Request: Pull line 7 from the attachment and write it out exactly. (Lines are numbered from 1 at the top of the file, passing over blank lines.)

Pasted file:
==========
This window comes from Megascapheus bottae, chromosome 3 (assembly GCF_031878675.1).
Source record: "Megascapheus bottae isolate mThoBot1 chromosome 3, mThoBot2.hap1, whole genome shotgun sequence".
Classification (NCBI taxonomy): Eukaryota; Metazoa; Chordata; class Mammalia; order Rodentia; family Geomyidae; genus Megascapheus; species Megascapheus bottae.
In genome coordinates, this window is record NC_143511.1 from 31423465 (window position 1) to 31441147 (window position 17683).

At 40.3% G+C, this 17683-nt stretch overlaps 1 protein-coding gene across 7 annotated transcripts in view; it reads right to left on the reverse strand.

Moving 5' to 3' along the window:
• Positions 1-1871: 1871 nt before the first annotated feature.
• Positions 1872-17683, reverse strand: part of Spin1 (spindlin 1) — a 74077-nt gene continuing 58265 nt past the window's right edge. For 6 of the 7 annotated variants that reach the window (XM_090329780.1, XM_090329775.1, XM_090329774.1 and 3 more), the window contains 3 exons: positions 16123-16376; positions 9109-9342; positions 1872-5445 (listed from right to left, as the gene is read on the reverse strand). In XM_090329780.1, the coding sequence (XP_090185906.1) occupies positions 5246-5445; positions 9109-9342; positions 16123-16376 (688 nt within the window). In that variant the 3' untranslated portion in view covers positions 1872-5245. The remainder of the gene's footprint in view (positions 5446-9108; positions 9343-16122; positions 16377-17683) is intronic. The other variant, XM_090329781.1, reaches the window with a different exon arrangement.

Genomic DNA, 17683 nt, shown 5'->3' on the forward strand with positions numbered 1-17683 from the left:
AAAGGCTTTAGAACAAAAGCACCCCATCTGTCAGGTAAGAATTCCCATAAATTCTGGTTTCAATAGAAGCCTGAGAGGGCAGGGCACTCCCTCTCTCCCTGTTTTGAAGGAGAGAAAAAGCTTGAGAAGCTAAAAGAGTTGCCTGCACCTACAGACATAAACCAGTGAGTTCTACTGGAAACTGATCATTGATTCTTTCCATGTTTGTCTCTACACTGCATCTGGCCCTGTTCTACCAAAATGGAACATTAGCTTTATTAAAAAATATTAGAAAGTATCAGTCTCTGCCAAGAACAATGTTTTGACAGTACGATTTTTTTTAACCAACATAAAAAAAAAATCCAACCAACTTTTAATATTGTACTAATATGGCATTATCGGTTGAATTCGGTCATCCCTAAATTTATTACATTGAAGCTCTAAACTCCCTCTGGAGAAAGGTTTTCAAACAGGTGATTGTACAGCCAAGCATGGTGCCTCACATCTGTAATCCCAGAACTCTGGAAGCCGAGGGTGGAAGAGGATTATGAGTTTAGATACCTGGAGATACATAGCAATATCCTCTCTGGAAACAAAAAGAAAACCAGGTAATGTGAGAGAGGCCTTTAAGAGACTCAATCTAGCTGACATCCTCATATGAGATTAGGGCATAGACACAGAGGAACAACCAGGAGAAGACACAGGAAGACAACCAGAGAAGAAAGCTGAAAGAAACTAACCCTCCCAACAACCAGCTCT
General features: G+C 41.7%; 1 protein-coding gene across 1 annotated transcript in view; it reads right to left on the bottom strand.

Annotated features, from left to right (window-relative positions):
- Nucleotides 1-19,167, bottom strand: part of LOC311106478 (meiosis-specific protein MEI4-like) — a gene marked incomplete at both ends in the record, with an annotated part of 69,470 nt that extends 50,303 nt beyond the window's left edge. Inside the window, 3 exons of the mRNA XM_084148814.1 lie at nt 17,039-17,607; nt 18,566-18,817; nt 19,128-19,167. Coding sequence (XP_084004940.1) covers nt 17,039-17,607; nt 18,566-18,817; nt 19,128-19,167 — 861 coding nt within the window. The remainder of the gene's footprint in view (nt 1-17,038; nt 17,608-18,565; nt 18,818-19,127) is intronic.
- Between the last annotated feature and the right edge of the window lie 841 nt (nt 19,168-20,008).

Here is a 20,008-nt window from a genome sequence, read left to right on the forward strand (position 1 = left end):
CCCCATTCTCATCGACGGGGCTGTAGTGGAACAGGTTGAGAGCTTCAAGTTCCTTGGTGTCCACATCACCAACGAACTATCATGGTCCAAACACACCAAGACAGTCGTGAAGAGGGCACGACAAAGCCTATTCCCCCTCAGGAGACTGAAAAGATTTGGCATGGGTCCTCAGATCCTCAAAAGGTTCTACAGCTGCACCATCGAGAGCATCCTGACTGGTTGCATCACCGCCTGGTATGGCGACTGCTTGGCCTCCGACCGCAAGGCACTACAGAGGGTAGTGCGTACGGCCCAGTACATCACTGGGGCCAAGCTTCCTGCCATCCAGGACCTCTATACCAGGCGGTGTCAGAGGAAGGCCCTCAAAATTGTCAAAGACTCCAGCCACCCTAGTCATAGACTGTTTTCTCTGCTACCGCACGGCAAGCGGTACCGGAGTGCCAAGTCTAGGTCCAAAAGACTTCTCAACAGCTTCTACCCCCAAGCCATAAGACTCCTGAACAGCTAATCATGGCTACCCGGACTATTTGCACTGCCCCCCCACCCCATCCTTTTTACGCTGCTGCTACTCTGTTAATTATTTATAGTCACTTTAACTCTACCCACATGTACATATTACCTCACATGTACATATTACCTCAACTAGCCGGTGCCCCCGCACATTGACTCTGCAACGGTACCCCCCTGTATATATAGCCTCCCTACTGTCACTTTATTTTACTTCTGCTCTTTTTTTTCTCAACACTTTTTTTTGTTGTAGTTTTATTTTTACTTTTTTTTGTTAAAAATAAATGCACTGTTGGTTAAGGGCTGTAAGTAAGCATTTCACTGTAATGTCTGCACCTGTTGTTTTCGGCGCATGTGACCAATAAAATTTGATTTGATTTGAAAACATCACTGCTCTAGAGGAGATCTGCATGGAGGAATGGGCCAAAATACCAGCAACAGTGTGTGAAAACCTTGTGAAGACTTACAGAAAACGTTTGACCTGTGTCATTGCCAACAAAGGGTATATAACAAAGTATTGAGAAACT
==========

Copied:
• Positions 1-1871: 1871 nt before the first annotated feature.